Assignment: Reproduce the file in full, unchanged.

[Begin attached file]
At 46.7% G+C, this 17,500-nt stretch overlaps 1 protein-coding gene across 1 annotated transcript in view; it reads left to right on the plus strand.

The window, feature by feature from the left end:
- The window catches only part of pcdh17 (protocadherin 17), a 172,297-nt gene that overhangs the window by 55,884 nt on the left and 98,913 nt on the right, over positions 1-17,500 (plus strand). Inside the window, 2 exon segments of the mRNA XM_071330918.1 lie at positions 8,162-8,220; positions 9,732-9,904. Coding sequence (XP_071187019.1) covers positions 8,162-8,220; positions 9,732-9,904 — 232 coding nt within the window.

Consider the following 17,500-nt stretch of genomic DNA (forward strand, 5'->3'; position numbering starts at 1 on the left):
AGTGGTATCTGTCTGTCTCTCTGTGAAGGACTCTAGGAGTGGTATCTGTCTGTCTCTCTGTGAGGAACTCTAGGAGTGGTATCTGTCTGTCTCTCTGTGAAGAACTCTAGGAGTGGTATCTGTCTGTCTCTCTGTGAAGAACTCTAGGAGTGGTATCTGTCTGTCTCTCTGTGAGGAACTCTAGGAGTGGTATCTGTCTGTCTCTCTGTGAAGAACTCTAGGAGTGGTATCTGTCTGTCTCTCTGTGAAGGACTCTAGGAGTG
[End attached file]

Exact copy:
At 46.7% G+C, this 17,500-nt stretch overlaps 1 protein-coding gene across 1 annotated transcript in view; it reads left to right on the plus strand.

The window, feature by feature from the left end:
- The window catches only part of pcdh17 (protocadherin 17), a 172,297-nt gene that overhangs the window by 55,884 nt on the left and 98,913 nt on the right, over positions 1-17,500 (plus strand). Inside the window, 2 exon segments of the mRNA XM_071330918.1 lie at positions 8,162-8,220; positions 9,732-9,904. Coding sequence (XP_071187019.1) covers positions 8,162-8,220; positions 9,732-9,904 — 232 coding nt within the window.

Consider the following 17,500-nt stretch of genomic DNA (forward strand, 5'->3'; position numbering starts at 1 on the left):
AGTGGTATCTGTCTGTCTCTCTGTGAAGGACTCTAGGAGTGGTATCTGTCTGTCTCTCTGTGAGGAACTCTAGGAGTGGTATCTGTCTGTCTCTCTGTGAAGAACTCTAGGAGTGGTATCTGTCTGTCTCTCTGTGAAGAACTCTAGGAGTGGTATCTGTCTGTCTCTCTGTGAGGAACTCTAGGAGTGGTATCTGTCTGTCTCTCTGTGAAGAACTCTAGGAGTGGTATCTGTCTGTCTCTCTGTGAAGGACTCTAGGAGTG